The Languages of Berkeley: An Online Exhibition

Rgyal rabs gsal ba’i me long is a famous historical work by Sakyapa Sonam Gyaltsen (1312-1375). The text presents Tibetan history such as the origins of the Tibetans, how dharma arrived in Tibet, when Lhasa became the main capital and the Jokhang and Ramoche temples were built. Sakyapa Sonam Gyaltsen was a ruler of Sakya which had a preeminent position in Tibet under the Yuan dynasty. He is considered the greatest Sakya scholar of the 14th century and served as ruler for a short term from 1344 to 1347.

According to McComas Taylor who authored the English translation, “It ranks among the great works of early Tibetan historiographical writing, but outshines all others in both the depth and breadth of its coverage. . . The text is a rich blend of history, legend, poetry, adventure and romance. It may properly be regarded as a literary work, albeit a morally and spiritually uplifting one.”  He writes further: “This text has been known by several names. The original Tibetan title, and the one that is most widely recognized, is Clear Mirror on Royal Genealogy, although in the final paragraph the author himself calls the work Clear Mirror on the History of the Dharma. The first wood-block edition was printed at the Tsuglagkhang in 1478 and is therefore known as the Lhasa redaction.”

Ever since China annexed Tibet as a province in 1951, the Tibetan language has been proscribed in schools in favor of Mandarin.[1] Tibetan Buddhism and its literature are thus at present maintained by a worldwide diaspora, drawing some strength from Tibetan communities of the southern Himalaya beyond the Chinese border.[2] There are numerous (and mutually unintelligible dialects) of modern spoken Tibetan, and the study of these dialects — essential for the study of cultural practices such as pilgrimage — is becoming an area of research at several institutions, including UC Berkeley.[3] This historical text has been translated into Mongolian, German, and Chinese, and various sections have appeared in Italian and Russian.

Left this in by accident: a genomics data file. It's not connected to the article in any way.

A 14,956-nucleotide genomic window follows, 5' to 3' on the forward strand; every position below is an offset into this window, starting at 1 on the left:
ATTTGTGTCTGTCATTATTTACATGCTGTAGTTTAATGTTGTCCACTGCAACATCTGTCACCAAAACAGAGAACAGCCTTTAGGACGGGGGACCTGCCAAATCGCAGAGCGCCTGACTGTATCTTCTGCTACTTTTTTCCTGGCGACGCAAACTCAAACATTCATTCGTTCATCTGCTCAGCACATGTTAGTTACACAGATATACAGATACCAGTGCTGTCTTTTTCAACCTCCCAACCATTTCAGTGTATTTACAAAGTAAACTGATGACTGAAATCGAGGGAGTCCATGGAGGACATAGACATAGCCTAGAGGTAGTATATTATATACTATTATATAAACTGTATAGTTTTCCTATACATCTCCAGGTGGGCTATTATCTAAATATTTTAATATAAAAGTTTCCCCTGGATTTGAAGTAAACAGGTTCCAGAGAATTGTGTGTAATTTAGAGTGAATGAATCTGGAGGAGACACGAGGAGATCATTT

Contribution by Susan Xue
Head, Information and Public Services &
Electronic Resources Librarian, C.V. Starr East Asian Library

Sources consulted:

  1. Garry, Jane, and Carl R. G. Rubino. Facts About the World’s Languages: An Encyclopedia of the World’s Major Languages, Past and Present. New York: H.W. Wilson, 2001.
  2. May, Stephen. Language and Minority Rights: Ethnicity, Nationalism and the Politics of Language. New York: Routledge, 2012.
  3. Institute for South Asia Studies, UC Berkeley

Rgyal rabs gsal ba’i me long
Title in English: Clear Mirror on Royal Genealogy
Author: Bsod-nams-rgyal-mtshan, Sakyapa Sonan Gyaltsen, 1312-1375.
Imprint: Pe cin: mi rigs dpe skrun khang, 2002.
Edition: Par gzhi 1
Language: Tibetan
Language Family: Sino-Tibetan
Source: Buddhist Digital Resource Center
URL: https://www.tbrc.org/#!rid=W00KG09730

Select print editions at Berkeley:

The Languages of Berkeley [fan]
previous | about | next

The Languages of Berkeley is a dynamic online sequential exhibition celebrating the diversity of languages that have advanced research, teaching and learning at the University of California, Berkeley. It is made possible with support from the UC Berkeley Library and is co-sponsored by the Berkeley Language Center (BLC).

Follow The Languages of Berkeley!
Subscribe by email

What’s your favorite language?